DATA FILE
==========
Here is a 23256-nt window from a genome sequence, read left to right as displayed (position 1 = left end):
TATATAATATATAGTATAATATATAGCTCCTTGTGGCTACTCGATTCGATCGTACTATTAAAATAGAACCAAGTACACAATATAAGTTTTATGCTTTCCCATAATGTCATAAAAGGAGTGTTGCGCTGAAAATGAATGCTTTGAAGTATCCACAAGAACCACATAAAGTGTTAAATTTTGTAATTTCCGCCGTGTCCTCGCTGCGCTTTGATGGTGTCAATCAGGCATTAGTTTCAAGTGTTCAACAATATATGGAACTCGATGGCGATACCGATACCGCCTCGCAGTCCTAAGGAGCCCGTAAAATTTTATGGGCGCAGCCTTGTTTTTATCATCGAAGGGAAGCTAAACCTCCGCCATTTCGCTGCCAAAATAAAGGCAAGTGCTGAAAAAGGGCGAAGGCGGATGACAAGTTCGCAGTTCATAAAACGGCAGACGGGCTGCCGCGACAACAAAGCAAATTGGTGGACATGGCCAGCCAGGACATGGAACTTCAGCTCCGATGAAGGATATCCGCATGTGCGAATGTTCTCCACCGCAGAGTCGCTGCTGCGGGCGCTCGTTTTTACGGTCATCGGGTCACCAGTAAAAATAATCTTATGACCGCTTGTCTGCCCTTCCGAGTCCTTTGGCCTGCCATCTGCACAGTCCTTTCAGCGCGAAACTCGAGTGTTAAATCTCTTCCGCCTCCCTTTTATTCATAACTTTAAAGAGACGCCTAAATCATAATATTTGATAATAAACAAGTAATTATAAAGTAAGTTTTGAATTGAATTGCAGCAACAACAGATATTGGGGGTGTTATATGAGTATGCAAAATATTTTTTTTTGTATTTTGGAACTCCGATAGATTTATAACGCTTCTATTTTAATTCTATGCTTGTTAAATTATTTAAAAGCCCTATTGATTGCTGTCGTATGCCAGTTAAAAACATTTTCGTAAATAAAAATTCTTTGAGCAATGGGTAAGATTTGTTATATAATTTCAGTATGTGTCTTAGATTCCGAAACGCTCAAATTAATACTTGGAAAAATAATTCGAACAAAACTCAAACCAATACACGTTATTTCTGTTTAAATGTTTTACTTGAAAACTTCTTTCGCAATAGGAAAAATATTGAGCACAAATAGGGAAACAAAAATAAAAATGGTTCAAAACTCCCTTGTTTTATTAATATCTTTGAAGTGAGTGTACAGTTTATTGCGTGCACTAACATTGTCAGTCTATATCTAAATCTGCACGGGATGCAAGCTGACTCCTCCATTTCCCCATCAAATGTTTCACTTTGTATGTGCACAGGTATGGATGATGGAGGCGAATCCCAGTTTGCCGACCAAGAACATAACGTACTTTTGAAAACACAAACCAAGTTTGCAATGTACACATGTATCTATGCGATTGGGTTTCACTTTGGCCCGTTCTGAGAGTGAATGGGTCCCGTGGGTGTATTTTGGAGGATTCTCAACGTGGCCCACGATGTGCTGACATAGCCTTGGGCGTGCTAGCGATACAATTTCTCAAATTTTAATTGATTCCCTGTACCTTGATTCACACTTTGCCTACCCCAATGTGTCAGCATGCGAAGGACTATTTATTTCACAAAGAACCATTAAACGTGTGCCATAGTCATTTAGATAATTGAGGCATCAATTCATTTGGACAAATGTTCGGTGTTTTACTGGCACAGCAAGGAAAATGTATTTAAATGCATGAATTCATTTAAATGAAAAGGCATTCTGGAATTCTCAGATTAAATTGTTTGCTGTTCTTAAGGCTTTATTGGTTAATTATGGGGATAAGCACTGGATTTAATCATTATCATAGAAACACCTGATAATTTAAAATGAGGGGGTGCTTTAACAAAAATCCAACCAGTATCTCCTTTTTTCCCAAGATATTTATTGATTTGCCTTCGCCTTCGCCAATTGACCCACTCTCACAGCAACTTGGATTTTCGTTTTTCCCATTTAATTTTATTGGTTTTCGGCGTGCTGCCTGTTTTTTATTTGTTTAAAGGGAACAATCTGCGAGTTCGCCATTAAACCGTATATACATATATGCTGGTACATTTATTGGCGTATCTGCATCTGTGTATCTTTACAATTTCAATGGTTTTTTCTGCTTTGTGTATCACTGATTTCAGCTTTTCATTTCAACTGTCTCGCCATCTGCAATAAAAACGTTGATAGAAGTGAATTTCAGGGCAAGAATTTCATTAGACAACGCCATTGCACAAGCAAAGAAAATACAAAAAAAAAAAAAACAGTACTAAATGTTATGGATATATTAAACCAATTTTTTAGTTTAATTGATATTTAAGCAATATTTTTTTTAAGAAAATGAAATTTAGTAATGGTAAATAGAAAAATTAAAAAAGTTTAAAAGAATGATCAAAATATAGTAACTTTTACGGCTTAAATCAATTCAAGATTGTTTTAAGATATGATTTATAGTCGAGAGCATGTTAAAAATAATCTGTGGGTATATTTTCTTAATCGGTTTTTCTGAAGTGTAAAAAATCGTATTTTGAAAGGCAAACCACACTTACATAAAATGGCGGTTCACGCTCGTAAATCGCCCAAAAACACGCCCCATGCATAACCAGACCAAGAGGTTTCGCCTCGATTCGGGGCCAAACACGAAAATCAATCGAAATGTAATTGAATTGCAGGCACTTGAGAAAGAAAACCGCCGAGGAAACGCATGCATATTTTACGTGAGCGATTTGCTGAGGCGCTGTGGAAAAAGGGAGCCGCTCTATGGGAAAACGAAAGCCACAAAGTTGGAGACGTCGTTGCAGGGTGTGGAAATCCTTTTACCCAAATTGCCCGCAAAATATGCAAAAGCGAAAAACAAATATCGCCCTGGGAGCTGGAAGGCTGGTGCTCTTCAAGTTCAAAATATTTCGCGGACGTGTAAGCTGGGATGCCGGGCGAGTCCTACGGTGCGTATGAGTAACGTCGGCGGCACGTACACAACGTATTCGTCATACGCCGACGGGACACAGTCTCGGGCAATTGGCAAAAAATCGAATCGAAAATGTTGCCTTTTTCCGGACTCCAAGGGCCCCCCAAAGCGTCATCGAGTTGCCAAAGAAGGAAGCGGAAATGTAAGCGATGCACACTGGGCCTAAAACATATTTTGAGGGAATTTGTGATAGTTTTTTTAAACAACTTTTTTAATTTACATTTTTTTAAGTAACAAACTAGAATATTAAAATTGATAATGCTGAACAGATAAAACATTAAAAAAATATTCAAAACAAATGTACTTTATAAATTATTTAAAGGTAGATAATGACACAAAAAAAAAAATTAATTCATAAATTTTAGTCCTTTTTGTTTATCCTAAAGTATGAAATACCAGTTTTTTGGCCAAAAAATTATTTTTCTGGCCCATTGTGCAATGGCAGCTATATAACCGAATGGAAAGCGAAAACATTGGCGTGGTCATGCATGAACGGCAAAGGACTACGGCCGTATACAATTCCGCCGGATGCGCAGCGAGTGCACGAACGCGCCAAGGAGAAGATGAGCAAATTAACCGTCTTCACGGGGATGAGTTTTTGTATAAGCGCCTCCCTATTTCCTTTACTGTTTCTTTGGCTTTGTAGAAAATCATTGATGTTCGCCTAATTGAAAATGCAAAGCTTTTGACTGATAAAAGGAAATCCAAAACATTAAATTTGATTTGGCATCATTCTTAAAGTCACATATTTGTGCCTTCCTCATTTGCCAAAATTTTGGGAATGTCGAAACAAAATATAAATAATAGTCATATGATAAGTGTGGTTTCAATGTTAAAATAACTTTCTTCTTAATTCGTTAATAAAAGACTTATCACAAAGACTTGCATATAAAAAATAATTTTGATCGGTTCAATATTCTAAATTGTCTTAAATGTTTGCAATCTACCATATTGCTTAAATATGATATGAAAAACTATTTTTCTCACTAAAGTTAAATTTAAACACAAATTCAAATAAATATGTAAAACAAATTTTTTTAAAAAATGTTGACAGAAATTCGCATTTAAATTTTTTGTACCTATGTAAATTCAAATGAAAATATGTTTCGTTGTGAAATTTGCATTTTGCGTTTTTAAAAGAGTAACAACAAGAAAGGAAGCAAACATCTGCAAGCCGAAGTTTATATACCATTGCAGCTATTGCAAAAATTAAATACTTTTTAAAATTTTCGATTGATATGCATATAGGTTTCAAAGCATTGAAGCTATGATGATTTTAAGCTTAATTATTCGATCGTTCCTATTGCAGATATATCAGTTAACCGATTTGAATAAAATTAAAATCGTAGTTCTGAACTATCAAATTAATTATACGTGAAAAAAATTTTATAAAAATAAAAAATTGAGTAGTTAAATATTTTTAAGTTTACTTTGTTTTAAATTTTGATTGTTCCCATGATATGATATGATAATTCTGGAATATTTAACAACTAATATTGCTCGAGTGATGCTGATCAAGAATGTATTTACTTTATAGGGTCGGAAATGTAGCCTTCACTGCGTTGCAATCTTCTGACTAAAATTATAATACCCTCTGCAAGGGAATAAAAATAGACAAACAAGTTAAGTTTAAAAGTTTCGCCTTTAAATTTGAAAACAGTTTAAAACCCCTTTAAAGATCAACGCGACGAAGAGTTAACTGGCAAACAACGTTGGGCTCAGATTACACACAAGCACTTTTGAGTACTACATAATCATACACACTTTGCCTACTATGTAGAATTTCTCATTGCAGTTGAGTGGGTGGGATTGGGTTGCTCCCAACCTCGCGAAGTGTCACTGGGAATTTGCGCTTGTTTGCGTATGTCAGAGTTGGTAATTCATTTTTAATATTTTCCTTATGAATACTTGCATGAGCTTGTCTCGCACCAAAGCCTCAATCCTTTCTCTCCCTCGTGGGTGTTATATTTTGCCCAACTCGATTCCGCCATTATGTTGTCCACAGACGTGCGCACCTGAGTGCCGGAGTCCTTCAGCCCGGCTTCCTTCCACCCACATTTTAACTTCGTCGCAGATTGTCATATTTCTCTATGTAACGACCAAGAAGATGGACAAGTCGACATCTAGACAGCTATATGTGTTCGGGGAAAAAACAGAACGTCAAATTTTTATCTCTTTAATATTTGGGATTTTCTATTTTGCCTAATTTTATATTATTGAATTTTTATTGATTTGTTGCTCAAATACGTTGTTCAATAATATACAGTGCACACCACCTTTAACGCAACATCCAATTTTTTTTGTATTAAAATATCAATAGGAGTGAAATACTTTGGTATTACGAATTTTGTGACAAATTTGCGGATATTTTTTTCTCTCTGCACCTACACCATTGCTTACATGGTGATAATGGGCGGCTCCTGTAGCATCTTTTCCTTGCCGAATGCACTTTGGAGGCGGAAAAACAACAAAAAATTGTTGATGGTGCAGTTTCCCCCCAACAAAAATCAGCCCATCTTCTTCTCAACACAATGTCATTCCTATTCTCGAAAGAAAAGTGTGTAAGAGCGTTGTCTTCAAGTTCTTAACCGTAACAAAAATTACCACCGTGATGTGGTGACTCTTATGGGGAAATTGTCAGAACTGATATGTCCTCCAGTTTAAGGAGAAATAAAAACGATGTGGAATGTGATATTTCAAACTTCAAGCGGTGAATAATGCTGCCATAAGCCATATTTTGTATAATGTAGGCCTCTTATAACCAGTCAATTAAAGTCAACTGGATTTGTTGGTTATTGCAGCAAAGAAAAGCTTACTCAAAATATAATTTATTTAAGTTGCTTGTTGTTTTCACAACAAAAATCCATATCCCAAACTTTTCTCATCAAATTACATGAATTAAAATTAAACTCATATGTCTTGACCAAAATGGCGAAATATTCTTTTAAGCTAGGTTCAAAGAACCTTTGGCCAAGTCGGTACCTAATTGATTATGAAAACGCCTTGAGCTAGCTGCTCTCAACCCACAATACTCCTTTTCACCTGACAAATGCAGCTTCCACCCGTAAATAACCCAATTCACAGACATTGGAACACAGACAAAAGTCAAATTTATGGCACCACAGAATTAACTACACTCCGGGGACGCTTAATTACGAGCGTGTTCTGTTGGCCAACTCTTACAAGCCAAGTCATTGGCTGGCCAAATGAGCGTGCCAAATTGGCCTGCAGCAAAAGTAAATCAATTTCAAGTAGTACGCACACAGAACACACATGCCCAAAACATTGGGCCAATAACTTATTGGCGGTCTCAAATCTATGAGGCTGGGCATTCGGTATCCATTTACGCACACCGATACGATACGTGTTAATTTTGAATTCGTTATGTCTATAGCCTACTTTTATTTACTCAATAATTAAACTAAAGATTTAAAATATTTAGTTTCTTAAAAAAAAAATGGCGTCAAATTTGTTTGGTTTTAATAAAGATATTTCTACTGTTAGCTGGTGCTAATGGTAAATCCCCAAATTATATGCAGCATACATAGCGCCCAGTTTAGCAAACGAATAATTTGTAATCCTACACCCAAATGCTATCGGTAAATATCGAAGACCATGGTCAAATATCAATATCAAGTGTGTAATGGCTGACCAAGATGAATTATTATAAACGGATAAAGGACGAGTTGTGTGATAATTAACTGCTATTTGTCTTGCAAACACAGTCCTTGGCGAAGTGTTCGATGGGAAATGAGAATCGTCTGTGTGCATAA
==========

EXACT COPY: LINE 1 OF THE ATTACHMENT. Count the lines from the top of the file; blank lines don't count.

Here is a 23256-nt window from a genome sequence, read left to right as displayed (position 1 = left end):